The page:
John Snow was a founding member of the London Epidemiological Society, one of the first professional organizations devoted to the field of epidemiology.  The seal of the organization (see figure) includes the Latin phrase penned by the Roman poet Persius (34-64 AD), venienti occurrite morbo, translated into English as confront disease at its onset. How did this important movement get started?  What were their contributions during Snow's life, and in the years that followed? 


In February 1848, three and a half years after John Snow received his MD degree, an intriguing letter to the editor appeared in The Lancet.  England at the time was very concerned with the possible appearance of a second cholera epidemic (the first ever occurred in 1831-32). The letter started, "Will that dreadful scourge the cholera visit our island again?  If so, are medical men prepared to wage a war against it?" The letter proceeded to suggest that "meetings [to address this disease] should be held in different localities."  Finally the letter concluded with the suggestion that medical journals should report "a statistical account of deaths and recoveries."  The signer was mysteriously identified as "Pater" (a British term for father). 

In July 1849, after cholera had again appeared in England, the same Pater wrote once more to The Lancet, but this time to propose "...the formation of a new society, which might be styled the Asiatic-Cholera Medical Society, or the Epidemic Medical Society, the object of which would be to investigate epidemics..." 

The identity of Pater was finally revealed in The Lancet as J. H. Tucker, a concerned physician practicing in London.  His stimulating words lead to a meeting on March 6, 1850 in Hanover Square, within walking distance of the Broad Street pump in the Soho region of London.  It was here that the London Epidemiological Society was born, perhaps in the building shown below to the right.





A second meeting was held in Hanover Square on July 30, 1850 to create a constitution and appoint the founding members and officers (likely at the building site to the right; for a more detailed view, click here).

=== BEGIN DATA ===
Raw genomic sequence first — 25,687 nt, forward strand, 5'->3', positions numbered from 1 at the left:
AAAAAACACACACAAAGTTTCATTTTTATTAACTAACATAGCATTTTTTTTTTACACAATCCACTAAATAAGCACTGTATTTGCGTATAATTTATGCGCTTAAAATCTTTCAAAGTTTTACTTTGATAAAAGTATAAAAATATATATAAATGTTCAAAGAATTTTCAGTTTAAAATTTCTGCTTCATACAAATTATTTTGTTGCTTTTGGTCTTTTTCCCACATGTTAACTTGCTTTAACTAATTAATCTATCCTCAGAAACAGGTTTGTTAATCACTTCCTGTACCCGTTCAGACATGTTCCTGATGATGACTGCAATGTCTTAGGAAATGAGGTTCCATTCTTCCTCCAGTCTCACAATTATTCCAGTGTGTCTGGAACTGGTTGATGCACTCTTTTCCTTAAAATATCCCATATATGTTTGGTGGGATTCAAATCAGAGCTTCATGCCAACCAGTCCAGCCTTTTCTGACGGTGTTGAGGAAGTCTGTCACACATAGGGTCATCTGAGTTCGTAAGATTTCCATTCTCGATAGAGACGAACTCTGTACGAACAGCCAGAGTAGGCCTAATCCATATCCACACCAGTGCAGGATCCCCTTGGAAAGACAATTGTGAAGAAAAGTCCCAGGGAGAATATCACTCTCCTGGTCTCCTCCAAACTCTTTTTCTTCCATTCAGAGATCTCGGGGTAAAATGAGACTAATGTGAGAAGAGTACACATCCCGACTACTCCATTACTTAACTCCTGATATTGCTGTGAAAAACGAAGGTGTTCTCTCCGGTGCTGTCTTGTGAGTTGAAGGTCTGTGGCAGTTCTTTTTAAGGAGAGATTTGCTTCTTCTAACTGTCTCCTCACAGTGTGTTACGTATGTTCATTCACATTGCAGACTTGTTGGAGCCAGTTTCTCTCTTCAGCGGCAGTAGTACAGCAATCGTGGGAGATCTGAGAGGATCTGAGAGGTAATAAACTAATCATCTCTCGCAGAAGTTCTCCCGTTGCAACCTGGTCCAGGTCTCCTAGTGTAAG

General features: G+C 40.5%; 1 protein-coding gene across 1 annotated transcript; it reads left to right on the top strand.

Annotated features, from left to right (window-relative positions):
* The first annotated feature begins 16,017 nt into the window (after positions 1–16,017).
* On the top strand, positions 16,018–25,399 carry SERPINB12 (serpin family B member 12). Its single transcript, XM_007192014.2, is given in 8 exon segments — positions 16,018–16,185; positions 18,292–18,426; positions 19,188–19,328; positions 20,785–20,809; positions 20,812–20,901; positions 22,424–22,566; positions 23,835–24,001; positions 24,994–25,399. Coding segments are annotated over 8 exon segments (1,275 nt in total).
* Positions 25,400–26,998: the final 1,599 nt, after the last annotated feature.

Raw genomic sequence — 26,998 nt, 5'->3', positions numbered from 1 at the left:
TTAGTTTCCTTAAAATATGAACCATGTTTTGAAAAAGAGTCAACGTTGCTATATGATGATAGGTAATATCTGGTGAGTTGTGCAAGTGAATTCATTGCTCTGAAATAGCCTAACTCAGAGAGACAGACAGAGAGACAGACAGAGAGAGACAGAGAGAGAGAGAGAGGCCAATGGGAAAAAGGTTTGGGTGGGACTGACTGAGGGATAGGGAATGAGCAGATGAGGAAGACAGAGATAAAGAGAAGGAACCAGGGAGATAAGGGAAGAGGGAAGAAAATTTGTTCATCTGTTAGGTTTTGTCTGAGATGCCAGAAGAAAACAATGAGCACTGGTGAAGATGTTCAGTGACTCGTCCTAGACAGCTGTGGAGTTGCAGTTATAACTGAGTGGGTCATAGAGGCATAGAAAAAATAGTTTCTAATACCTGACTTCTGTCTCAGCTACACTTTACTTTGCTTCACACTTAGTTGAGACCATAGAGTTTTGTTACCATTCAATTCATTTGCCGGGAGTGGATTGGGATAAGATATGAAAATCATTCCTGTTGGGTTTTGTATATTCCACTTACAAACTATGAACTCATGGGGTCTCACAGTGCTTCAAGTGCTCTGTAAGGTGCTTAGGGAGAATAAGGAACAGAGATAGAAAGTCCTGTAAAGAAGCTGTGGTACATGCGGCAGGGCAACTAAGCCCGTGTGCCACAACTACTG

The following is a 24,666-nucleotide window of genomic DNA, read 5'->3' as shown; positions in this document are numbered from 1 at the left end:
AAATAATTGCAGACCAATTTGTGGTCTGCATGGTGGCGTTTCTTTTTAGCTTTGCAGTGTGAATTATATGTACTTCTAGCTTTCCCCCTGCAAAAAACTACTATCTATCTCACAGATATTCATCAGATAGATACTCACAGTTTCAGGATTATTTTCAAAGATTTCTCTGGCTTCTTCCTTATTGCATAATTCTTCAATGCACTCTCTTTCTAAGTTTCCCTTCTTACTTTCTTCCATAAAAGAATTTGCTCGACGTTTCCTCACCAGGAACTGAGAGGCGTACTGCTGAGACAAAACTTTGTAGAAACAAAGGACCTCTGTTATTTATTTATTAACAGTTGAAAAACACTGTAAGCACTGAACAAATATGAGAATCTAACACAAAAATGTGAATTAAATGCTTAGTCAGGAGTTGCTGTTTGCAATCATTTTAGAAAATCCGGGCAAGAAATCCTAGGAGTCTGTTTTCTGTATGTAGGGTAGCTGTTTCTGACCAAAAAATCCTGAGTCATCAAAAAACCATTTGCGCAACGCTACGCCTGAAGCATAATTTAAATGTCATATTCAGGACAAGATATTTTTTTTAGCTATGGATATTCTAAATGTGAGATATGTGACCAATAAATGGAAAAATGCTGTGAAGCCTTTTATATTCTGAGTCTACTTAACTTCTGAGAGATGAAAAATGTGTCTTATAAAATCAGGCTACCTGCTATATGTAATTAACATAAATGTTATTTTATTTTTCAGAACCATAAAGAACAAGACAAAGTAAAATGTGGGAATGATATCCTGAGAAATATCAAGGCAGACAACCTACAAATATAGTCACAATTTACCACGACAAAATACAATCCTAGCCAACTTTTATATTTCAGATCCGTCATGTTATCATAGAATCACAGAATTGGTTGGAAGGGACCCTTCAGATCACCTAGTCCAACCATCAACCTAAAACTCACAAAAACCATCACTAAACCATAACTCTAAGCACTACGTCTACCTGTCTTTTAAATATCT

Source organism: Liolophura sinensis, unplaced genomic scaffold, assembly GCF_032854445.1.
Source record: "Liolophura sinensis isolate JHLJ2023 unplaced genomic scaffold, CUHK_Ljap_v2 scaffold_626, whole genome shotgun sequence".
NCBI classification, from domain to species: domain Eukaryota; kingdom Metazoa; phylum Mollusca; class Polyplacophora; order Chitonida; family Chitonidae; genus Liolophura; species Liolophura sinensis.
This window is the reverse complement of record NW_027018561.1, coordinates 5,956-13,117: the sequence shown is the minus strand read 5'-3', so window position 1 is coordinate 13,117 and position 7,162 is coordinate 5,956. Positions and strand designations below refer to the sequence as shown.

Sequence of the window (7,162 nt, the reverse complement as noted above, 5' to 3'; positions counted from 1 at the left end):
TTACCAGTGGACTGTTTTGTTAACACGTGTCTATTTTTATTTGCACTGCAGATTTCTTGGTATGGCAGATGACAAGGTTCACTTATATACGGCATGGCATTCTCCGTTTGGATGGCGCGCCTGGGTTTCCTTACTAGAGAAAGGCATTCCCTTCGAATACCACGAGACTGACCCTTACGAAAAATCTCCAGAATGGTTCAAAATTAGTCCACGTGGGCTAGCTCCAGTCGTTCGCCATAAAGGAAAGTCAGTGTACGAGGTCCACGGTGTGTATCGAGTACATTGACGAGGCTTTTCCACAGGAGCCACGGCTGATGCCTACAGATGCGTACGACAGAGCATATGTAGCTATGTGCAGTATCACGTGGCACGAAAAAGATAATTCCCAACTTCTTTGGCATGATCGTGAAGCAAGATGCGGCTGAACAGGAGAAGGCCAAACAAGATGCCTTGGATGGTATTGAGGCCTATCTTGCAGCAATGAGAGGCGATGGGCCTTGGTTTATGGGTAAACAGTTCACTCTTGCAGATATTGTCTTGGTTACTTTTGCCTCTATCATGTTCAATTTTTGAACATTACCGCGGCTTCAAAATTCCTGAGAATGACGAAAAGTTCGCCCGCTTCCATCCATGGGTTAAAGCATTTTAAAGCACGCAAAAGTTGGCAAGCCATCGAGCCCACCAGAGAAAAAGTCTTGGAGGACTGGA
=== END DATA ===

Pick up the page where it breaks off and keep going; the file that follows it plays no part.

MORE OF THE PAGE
The first president was Dr. Benjamin G. Babington (shown here),  a prominent physician at Guy's Hospital in London and member  of the medical board that was expected to advise the London government on ways to address the cholera epidemic.  John Snow (shown below at right) attended this organizing meeting of the London Epidemiological Society and is considered one of the founding member. He was 37 years old.

After another four months had past, Dr. Babington held on December 2, 1850 the first professional meeting of the London Epidemiological Society, 33 months after the initial Pater letter appeared in The Lancet.  About 100 members and visitors were present.  Among the most famous were Thomas Addison (1793-1860), the British physician who discovered pernicious anemia (now termed Addison's anemia) and adrenal cortex deficiency (now called Addison's disease); and Richard Bright (1789 -1858), his British colleague who first described the disease characterized by edema and presence of albumin in urine, now termed Bright's disease.  For others, including John Snow, fame would come later. Notable in this latter group was Dr. John Simon (later to become Sir John Simon) who in 1848 had become the first medical officer of health of London (he remained in that position until 1855); and Gavin Milroy who in 1864 on Babington's retirement, would become the second president of the London Epidemiological Society. 


When the constitution of the London Epidemiological Society was created, the founders had three major purposes all related to epidemics as a broad notion, not specific to a cholera epidemic, the threat of which had stimulated the earlier letters of Pater. 

  • to institute rigid examination into the causes and conditions which influence the origin, propagation, mitigation, and prevention of epidemic diseases;